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Hilary Mason, chief scientist at bit.ly, is among the speakers on tap for Where.
Now in its eighth year, the O’Reilly Where Conference (formerly Where 2.0) is where the grassroots and leading-edge developers building location-aware technology intersect with the businesses and entrepreneurs seeking out location apps, platforms and hardware to gain a competitive edge.
I’ll be attending again this year. Look for three full days of hands-on training, information-rich sessions, and an Expo Hall filled with key players and products. Where’s location-centric topics include Mobile Development, Location Development, Business & Strategy and Marketing, as well as a Location Marketing Boot Camp.
I caught a fair chunk of the Where 2.0 conference yesterday in Santa Clara, Calif., plus part of Tuesday’s sessions. I think it’s fair to say this is the best annual gathering of thought leaders in the mobile space — people from the future who beam to bring us up to speed on where this whole mobile revolution is taking us.
I got to spend some time with two of the rock stars of the mobile world: Di-Ann Eisnor, VP Community of the cool beat-traffic-jams app Waze, and DJ Patil (another initial guy), chief product officer of the hot startup Color (and former chief scientist of LinkedIn). which recently raked in $41 million in venture backing.
I’m always impressed by the visual eye candy at Where 2.0 and this gathering was no exception. Check out the 90-second clip above, Waze Presents: An LA Traffic Story (music), which visually represents a 24-hour time lapse of traffic congestion, accidents, police activity and more in Los Angeles, based on the automatic GPS tracking in the Waze app as well as reports by Waze members. Fun!
Some other highlights from Where 2.0
Alexa Andrzejewski of Foodspotting, Jyri Engestrom of Ditto, Di-Ann Eisnor of Waze.
I didn’t get to all the sessions I wanted to, but here are a few other highlights and takeaways:
• Good to meet the folks behind SeeClickFix, a site that lets people report community problems to local government, and one that I’ve admired for some time.
“We’re getting to the things scale and person scale, with almost everything being able to have a unique identifier associated with it — even plants and animals. Then the whole conversation changes.”
— Jyri Engeström, Ditto
• My favorite new toy: the GroupMe app, a group messaging service for ad hoc groups of friends, family, co-workers, college buddies. Says co-founder Steve Martocci: “It’s like a it’s like a reply all chat room on your phone. … This is a very intimate tool that’ll buzz everyone’s pocket.” Yowza!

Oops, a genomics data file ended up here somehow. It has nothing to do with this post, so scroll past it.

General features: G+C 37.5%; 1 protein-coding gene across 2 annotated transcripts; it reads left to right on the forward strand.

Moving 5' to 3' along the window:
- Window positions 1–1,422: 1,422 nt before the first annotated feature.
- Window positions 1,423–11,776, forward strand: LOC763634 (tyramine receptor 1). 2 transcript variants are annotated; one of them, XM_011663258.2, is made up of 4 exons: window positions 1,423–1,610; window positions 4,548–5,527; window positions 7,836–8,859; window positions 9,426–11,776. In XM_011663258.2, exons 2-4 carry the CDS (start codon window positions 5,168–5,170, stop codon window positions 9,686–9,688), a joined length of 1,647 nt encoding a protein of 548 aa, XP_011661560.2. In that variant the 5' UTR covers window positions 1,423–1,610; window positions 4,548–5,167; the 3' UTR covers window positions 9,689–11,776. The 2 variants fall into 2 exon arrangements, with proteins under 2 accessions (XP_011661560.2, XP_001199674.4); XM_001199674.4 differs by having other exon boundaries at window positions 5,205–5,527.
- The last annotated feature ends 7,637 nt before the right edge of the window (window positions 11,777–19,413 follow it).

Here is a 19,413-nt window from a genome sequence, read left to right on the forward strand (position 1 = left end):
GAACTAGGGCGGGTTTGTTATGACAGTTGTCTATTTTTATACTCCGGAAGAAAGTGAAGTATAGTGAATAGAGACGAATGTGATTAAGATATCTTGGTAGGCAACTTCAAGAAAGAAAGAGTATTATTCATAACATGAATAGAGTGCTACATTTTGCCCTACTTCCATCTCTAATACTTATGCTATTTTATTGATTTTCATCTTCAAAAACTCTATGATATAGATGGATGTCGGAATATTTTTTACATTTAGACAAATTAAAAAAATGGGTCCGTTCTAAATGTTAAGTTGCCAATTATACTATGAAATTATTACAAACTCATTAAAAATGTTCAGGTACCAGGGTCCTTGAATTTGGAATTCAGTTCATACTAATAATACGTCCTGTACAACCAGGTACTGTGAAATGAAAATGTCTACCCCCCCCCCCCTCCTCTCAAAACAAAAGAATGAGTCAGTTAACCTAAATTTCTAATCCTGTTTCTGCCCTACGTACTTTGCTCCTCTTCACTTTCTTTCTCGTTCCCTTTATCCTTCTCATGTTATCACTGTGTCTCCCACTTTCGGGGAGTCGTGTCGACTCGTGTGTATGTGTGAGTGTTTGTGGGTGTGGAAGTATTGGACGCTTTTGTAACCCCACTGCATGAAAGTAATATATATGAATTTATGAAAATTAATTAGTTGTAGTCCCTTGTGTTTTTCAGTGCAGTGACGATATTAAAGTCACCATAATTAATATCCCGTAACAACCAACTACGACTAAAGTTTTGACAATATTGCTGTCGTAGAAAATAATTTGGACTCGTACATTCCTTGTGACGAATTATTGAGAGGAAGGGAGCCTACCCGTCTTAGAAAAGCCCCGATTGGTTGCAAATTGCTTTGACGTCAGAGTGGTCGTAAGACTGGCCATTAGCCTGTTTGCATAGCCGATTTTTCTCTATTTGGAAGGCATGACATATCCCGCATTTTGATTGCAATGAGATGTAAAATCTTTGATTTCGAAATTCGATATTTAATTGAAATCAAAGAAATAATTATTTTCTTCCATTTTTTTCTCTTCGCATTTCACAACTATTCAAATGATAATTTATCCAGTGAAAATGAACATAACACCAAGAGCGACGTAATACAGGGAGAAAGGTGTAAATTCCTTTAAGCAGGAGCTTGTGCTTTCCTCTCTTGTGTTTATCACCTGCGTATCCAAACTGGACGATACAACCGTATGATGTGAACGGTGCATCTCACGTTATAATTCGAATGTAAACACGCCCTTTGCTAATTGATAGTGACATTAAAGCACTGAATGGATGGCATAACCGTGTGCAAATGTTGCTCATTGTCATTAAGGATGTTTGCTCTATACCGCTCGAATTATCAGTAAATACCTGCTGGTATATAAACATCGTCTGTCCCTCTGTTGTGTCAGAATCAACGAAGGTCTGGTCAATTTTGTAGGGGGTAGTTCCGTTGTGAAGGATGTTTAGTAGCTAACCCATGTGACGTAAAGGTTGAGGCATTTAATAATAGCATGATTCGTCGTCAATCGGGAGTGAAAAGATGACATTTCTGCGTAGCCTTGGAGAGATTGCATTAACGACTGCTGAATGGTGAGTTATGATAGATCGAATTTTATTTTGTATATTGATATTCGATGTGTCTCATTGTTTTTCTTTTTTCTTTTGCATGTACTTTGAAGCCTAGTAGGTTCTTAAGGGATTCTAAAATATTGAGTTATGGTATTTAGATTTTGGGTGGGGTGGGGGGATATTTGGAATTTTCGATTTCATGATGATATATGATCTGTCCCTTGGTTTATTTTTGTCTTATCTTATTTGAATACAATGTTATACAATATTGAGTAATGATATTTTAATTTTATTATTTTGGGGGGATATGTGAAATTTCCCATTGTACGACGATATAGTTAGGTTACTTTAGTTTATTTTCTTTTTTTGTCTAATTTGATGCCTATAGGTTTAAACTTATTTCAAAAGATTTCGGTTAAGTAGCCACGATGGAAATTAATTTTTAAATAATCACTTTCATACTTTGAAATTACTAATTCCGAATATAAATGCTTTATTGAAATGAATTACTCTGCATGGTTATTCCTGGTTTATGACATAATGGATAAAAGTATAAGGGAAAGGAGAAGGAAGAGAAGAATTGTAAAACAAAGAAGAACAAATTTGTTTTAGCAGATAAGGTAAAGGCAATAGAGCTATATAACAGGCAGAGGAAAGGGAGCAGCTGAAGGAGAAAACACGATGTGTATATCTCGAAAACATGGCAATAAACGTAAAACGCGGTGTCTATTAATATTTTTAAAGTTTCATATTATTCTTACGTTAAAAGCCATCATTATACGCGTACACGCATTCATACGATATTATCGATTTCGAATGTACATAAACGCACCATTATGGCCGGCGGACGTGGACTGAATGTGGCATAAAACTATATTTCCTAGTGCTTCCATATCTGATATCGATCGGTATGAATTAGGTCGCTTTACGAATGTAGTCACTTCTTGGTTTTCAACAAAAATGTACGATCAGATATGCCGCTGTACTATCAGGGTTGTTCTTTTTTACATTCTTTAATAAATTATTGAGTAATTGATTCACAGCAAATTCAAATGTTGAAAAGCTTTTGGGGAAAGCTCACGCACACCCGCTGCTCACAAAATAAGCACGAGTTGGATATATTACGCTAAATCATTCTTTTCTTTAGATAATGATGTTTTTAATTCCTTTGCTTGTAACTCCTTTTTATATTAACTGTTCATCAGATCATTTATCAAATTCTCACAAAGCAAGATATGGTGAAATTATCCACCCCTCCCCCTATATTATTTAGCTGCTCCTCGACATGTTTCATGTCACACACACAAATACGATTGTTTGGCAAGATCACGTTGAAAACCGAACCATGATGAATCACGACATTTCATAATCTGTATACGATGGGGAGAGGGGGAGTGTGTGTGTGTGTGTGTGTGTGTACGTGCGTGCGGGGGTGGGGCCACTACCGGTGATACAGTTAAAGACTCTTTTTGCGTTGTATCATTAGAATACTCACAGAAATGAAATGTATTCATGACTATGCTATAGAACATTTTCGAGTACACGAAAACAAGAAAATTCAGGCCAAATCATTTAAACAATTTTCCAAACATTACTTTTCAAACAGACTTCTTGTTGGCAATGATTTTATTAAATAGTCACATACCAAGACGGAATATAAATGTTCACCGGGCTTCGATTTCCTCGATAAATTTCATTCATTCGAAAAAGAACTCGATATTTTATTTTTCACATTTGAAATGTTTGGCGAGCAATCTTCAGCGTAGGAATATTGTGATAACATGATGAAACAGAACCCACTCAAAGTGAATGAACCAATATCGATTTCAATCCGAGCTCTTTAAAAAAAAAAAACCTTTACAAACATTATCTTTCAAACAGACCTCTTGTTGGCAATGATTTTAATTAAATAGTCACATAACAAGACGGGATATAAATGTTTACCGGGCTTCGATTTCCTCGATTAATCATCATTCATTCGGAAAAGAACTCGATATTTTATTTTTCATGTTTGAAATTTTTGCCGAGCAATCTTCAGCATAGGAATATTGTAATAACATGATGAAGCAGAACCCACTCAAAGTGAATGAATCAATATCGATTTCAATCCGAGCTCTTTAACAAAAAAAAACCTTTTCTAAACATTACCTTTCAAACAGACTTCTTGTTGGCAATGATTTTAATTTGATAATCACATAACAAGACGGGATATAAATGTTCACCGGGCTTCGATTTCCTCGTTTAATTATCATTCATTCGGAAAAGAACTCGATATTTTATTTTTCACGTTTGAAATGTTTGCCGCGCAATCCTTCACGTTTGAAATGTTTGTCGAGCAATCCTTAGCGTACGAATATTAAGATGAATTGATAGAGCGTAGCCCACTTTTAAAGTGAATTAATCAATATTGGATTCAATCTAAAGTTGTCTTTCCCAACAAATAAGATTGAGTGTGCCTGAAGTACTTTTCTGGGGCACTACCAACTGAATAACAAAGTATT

• 40 percent of ratings on Yelp is coming in through mobile devices. Yelp now has 50 million unique visits per month in eight countries.
• One out of every 10 Israelis (not just drivers) uses Waze.
• Localmind is a new service that allows you to send questions and receive answers about what is going on — right now — at places you care about. If it scales, this would be an awesome service.
• Loved this quote from Jyri Engeström of Ditto (just downloaded the app: “Looking to hang out? Find out what your friends are up to, have a conversation, or get a group together. Ditto makes it easy to get recommendations about restaurants, movies and things to do.”):
“A lot of the conversation that goes on at conferences like Where 2.0 is based on the assumption that we’re talking about places and buildings. But the resolution of social objects is getting higher and higher so we’re getting to the things scale and person scale, with almost everything being able to have a unique identifier associated with it — even plants and animals. Then the whole conversation changes.”
• Raffi Krikorian of Twitter: “People want to say ‘I’m in Vegas, baby!’ without giving away their exact location.” His hourlong talk about the different tiers of “local” was fascinating. I was also digging terms like “geohash.” And: “The holy grail of geo-location is to use some kind of GPS triangulation.” Follow him on Twitter at @raffi.
• Jack Abraham, Director of Local at eBay: “Any product that can be digitally distributed, will be.” He noted there were 465 million active IP addresses in 2009 and that number continues to balloon. Also: ecommerce still makes up only 5 percent of all commerce in the United States. Continue reading →